Llanfynydd is a village, parish and community in Carmarthenshire, Wales. The community population at the 2011 census was 499.[1] It lies some 10 miles (16 km) north-east of the county town, Carmarthen. Bordering it are the communities of Llansawel, Talley, Manordeilo and Salem, Llangathen, Llanegwad and Llanfihangel Rhos-y-Corn, all in Carmarthenshire.

Llanfynydd Parish Church in 2006


The Church in Wales parish church is a Grade II* listed building dedicated to St Egwad, a 7th-century bishop in Wales. The tower, probably the earliest part, dates from about 1400. The north aisle was added in the 16th century. The building was restored in 1861, when further windows were added.[2] The only indication of a previous church further up the valley is in the name of a farm: Bryn-Yr-Eglwys ("Hill of the Church").

In 1844 Llanfynydd was a parish of 11,000 acres and 1,358 inhabitants in Cathinog Hundred. By 1929 the population was down to 581.[3]


Parish registers exist from 1692. The parish also has several chapels.[3]


Rev. D. Jones established a day school in Llanfynydd in 1738, for 20 children.[3]

The number of pupils at the school had fallen to 11 by September 2013, with a deficit of £50,000, and Carmarthenshire Council warned that the school would close if numbers fell below 10.[4]

However, in December 2014 the BBC reported that the school, though it had no pupils, could not be closed until Carmarthenshire County Council had held a consultation and a vote on the issue.[5]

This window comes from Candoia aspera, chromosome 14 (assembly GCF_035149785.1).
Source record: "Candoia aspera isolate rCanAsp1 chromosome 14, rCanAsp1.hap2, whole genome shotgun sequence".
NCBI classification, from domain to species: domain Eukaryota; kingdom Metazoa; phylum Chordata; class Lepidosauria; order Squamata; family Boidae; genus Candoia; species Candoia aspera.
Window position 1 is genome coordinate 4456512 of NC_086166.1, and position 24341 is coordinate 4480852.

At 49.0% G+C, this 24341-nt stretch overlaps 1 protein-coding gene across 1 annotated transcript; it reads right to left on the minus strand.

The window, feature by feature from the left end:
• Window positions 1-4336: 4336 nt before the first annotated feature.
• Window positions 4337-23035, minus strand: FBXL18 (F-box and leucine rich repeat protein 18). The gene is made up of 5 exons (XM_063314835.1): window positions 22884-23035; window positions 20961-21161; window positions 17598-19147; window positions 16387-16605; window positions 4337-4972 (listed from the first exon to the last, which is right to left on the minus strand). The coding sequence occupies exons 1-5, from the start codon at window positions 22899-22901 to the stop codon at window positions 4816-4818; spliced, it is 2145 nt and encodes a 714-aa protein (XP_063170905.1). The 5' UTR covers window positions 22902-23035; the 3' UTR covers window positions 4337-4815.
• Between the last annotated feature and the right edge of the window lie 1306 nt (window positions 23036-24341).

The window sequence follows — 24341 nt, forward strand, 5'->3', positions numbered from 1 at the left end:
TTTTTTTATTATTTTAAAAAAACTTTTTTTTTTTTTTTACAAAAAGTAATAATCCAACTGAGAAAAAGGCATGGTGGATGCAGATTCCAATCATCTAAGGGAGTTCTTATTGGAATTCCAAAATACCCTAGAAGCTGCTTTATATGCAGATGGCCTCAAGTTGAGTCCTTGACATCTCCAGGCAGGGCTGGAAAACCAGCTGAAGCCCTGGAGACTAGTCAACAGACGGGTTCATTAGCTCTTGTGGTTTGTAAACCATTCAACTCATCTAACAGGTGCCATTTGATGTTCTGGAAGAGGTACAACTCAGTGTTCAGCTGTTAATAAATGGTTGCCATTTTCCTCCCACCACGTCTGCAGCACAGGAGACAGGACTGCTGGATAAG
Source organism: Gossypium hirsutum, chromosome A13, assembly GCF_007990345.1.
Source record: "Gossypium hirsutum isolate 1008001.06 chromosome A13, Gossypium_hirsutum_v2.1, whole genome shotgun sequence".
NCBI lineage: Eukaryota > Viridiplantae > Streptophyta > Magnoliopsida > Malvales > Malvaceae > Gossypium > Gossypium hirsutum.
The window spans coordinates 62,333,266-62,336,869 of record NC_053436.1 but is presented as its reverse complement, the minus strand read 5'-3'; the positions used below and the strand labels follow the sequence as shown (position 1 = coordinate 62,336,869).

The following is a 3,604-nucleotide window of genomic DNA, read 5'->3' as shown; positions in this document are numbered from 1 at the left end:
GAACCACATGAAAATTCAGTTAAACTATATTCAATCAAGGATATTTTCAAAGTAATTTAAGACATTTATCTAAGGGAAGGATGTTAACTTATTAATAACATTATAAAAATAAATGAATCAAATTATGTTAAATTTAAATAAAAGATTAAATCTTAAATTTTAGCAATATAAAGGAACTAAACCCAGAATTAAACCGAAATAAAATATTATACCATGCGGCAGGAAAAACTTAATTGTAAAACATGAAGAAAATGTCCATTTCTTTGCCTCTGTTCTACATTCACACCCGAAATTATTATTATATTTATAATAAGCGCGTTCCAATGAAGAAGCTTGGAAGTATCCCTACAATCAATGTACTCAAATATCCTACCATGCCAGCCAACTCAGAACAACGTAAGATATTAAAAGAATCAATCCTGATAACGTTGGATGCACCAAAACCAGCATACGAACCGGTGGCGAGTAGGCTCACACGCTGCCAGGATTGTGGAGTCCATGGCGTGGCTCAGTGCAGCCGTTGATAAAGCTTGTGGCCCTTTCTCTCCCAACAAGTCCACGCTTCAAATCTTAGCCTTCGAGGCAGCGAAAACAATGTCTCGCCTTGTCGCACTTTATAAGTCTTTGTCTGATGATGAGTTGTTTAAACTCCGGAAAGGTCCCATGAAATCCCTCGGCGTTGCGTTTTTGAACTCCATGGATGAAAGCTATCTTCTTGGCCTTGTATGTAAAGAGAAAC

Public protestEdit

In July 2004, in protest over plans to erect a wind farm nearby, the residents of Llanfynydd renamed their village Llanhyfryddawellehynafolybarcudprindanfygythiadtrienusyllafnauole ("lovely silent church, ancient place of the rare kite under wretched threat from misplaced blades") for the space of one week.[6]

The name was chosen to reflect villagers' concern that the wind farm would threaten three endangered species of bird – the (red kite, the curlew, and the skylark)[7] – and to generate publicity for their cause by being longer than the previously longest place name in the UK: that of Llanfairpwllgwyngyllgogerychwyrndrobwllllantysiliogogogoch in Anglesey.

The protest went ahead despite assurances from the local council and from the Spanish-owned developers Gamesa Energy UK (part of Gamesa Corporación Tecnológica) that the single wind turbine planned was intended merely as a test to see how suitable the area might be for wind turbines in the future.

Notable peopleEdit

Thomas Rees, Congregational minister and historian of nonconformity, was born at Pen Pontbren, Llanfynydd, on 13 December 1815. He was twice elected to chair the Union of Welsh Independents.[8]


  1. ^ "Community population 2011". Retrieved 15 April 2015.
  2. ^ British Listed Buildings. Retrieved 10 October 2019.
  3. ^ a b c "GENUKI". Retrieved 4 December 2014.
  4. ^ "Llanfynydd Primary School could close if just two pupils leave". Carmarthen Journal. 11 September 2013. Retrieved 4 December 2014.
  5. ^ "Primary with no pupils kept open in Carmarthenshire by 'red tape'". BBC. 3 December 2014. Retrieved 3 December 2014.
  6. ^ BBC News website (Jan. 30, 2007). " Long Winded Village Name Protest". Retrieved on July 19, 2004.
  7. ^ RSPB listing. Retrieved 7 April 2020.
  8. ^ Jenkins, R. T. "Rees, Thomas (1815–1885), Independent minister, and historian". Dictionary of Welsh Biography. Retrieved 27 September 2019.

External linksEdit

Coordinates: 51°55′41″N 4°05′53″W / 51.928°N 4.098°W / 51.928; -4.098